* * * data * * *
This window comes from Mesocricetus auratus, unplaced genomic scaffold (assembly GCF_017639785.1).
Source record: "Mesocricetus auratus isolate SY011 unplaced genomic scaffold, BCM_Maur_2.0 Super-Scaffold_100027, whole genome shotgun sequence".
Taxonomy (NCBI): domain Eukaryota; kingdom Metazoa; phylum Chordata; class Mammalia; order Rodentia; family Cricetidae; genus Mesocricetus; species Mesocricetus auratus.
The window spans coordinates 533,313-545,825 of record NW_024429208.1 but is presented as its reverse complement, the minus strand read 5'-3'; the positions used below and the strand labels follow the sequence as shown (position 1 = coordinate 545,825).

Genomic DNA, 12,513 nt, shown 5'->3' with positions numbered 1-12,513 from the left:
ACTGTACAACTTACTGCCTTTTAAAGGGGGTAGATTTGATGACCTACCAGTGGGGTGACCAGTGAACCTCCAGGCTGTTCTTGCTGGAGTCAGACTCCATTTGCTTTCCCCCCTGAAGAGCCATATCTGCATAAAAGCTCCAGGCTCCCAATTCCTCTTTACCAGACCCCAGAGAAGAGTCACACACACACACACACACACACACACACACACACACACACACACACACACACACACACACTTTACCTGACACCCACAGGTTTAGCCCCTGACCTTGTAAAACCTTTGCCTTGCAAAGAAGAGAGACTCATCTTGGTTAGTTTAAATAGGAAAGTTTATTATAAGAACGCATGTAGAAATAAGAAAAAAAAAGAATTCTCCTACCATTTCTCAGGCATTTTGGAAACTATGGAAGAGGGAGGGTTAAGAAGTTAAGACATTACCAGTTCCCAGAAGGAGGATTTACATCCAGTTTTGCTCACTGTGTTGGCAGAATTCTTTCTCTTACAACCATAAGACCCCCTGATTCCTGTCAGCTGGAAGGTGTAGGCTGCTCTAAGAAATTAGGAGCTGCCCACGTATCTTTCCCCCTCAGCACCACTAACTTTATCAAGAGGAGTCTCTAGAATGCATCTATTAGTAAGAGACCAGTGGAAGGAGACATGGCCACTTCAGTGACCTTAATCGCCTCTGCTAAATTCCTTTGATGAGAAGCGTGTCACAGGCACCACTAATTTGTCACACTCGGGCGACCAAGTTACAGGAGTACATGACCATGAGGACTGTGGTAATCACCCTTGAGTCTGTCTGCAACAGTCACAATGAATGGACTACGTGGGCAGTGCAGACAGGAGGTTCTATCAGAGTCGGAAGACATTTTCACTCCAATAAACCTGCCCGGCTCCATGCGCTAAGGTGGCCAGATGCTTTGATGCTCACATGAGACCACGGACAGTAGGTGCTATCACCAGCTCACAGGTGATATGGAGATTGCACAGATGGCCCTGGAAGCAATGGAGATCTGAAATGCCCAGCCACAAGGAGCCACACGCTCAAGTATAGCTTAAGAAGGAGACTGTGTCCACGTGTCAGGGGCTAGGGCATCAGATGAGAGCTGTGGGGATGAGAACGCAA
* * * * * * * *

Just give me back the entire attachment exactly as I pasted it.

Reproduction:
This window comes from Mesocricetus auratus, unplaced genomic scaffold (assembly GCF_017639785.1).
Source record: "Mesocricetus auratus isolate SY011 unplaced genomic scaffold, BCM_Maur_2.0 Super-Scaffold_100027, whole genome shotgun sequence".
Taxonomy (NCBI): domain Eukaryota; kingdom Metazoa; phylum Chordata; class Mammalia; order Rodentia; family Cricetidae; genus Mesocricetus; species Mesocricetus auratus.
The window spans coordinates 533,313-545,825 of record NW_024429208.1 but is presented as its reverse complement, the minus strand read 5'-3'; the positions used below and the strand labels follow the sequence as shown (position 1 = coordinate 545,825).

Genomic DNA, 12,513 nt, shown 5'->3' with positions numbered 1-12,513 from the left:
ACTGTACAACTTACTGCCTTTTAAAGGGGGTAGATTTGATGACCTACCAGTGGGGTGACCAGTGAACCTCCAGGCTGTTCTTGCTGGAGTCAGACTCCATTTGCTTTCCCCCCTGAAGAGCCATATCTGCATAAAAGCTCCAGGCTCCCAATTCCTCTTTACCAGACCCCAGAGAAGAGTCACACACACACACACACACACACACACACACACACACACACACACACACACACACACACACTTTACCTGACACCCACAGGTTTAGCCCCTGACCTTGTAAAACCTTTGCCTTGCAAAGAAGAGAGACTCATCTTGGTTAGTTTAAATAGGAAAGTTTATTATAAGAACGCATGTAGAAATAAGAAAAAAAAAGAATTCTCCTACCATTTCTCAGGCATTTTGGAAACTATGGAAGAGGGAGGGTTAAGAAGTTAAGACATTACCAGTTCCCAGAAGGAGGATTTACATCCAGTTTTGCTCACTGTGTTGGCAGAATTCTTTCTCTTACAACCATAAGACCCCCTGATTCCTGTCAGCTGGAAGGTGTAGGCTGCTCTAAGAAATTAGGAGCTGCCCACGTATCTTTCCCCCTCAGCACCACTAACTTTATCAAGAGGAGTCTCTAGAATGCATCTATTAGTAAGAGACCAGTGGAAGGAGACATGGCCACTTCAGTGACCTTAATCGCCTCTGCTAAATTCCTTTGATGAGAAGCGTGTCACAGGCACCACTAATTTGTCACACTCGGGCGACCAAGTTACAGGAGTACATGACCATGAGGACTGTGGTAATCACCCTTGAGTCTGTCTGCAACAGTCACAATGAATGGACTACGTGGGCAGTGCAGACAGGAGGTTCTATCAGAGTCGGAAGACATTTTCACTCCAATAAACCTGCCCGGCTCCATGCGCTAAGGTGGCCAGATGCTTTGATGCTCACATGAGACCACGGACAGTAGGTGCTATCACCAGCTCACAGGTGATATGGAGATTGCACAGATGGCCCTGGAAGCAATGGAGATCTGAAATGCCCAGCCACAAGGAGCCACACGCTCAAGTATAGCTTAAGAAGGAGACTGTGTCCACGTGTCAGGGGCTAGGGCATCAGATGAGAGCTGTGGGGATGAGAACGCAA